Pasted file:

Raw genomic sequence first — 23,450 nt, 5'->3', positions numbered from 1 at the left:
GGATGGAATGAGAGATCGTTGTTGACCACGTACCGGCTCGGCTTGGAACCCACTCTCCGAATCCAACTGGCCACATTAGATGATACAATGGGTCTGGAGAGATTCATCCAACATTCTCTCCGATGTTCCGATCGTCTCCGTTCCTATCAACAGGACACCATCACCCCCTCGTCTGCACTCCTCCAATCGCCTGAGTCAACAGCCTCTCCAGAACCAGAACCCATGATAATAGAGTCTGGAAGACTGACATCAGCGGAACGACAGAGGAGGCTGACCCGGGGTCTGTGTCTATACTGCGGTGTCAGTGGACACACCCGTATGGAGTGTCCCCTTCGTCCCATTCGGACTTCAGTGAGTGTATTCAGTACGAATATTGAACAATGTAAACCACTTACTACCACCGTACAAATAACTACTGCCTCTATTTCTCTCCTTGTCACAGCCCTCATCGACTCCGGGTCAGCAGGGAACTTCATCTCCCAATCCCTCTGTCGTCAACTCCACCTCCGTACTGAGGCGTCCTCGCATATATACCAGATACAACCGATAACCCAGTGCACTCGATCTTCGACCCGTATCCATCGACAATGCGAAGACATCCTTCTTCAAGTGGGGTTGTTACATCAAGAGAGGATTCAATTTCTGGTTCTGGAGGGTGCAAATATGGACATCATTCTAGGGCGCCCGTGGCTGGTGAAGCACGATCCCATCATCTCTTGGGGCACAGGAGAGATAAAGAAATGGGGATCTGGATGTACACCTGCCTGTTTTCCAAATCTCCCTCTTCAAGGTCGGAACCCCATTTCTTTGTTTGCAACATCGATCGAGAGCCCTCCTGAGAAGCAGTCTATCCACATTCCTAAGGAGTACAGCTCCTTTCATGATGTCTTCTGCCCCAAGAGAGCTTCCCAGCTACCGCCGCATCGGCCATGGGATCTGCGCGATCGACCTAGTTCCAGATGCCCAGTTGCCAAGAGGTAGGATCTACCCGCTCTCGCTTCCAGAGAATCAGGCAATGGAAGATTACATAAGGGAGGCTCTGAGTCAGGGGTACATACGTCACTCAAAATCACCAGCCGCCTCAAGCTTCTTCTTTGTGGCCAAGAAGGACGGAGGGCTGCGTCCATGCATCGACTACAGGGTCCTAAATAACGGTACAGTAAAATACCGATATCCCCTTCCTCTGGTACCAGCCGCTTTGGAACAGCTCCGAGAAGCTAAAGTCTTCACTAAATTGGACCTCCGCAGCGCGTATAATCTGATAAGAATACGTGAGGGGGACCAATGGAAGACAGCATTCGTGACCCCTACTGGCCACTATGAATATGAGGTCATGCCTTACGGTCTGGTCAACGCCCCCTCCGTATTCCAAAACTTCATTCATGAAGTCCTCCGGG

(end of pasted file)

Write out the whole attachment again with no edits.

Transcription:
Raw genomic sequence first — 23,450 nt, 5'->3', positions numbered from 1 at the left:
GGATGGAATGAGAGATCGTTGTTGACCACGTACCGGCTCGGCTTGGAACCCACTCTCCGAATCCAACTGGCCACATTAGATGATACAATGGGTCTGGAGAGATTCATCCAACATTCTCTCCGATGTTCCGATCGTCTCCGTTCCTATCAACAGGACACCATCACCCCCTCGTCTGCACTCCTCCAATCGCCTGAGTCAACAGCCTCTCCAGAACCAGAACCCATGATAATAGAGTCTGGAAGACTGACATCAGCGGAACGACAGAGGAGGCTGACCCGGGGTCTGTGTCTATACTGCGGTGTCAGTGGACACACCCGTATGGAGTGTCCCCTTCGTCCCATTCGGACTTCAGTGAGTGTATTCAGTACGAATATTGAACAATGTAAACCACTTACTACCACCGTACAAATAACTACTGCCTCTATTTCTCTCCTTGTCACAGCCCTCATCGACTCCGGGTCAGCAGGGAACTTCATCTCCCAATCCCTCTGTCGTCAACTCCACCTCCGTACTGAGGCGTCCTCGCATATATACCAGATACAACCGATAACCCAGTGCACTCGATCTTCGACCCGTATCCATCGACAATGCGAAGACATCCTTCTTCAAGTGGGGTTGTTACATCAAGAGAGGATTCAATTTCTGGTTCTGGAGGGTGCAAATATGGACATCATTCTAGGGCGCCCGTGGCTGGTGAAGCACGATCCCATCATCTCTTGGGGCACAGGAGAGATAAAGAAATGGGGATCTGGATGTACACCTGCCTGTTTTCCAAATCTCCCTCTTCAAGGTCGGAACCCCATTTCTTTGTTTGCAACATCGATCGAGAGCCCTCCTGAGAAGCAGTCTATCCACATTCCTAAGGAGTACAGCTCCTTTCATGATGTCTTCTGCCCCAAGAGAGCTTCCCAGCTACCGCCGCATCGGCCATGGGATCTGCGCGATCGACCTAGTTCCAGATGCCCAGTTGCCAAGAGGTAGGATCTACCCGCTCTCGCTTCCAGAGAATCAGGCAATGGAAGATTACATAAGGGAGGCTCTGAGTCAGGGGTACATACGTCACTCAAAATCACCAGCCGCCTCAAGCTTCTTCTTTGTGGCCAAGAAGGACGGAGGGCTGCGTCCATGCATCGACTACAGGGTCCTAAATAACGGTACAGTAAAATACCGATATCCCCTTCCTCTGGTACCAGCCGCTTTGGAACAGCTCCGAGAAGCTAAAGTCTTCACTAAATTGGACCTCCGCAGCGCGTATAATCTGATAAGAATACGTGAGGGGGACCAATGGAAGACAGCATTCGTGACCCCTACTGGCCACTATGAATATGAGGTCATGCCTTACGGTCTGGTCAACGCCCCCTCCGTATTCCAAAACTTCATTCATGAAGTCCTCCGGG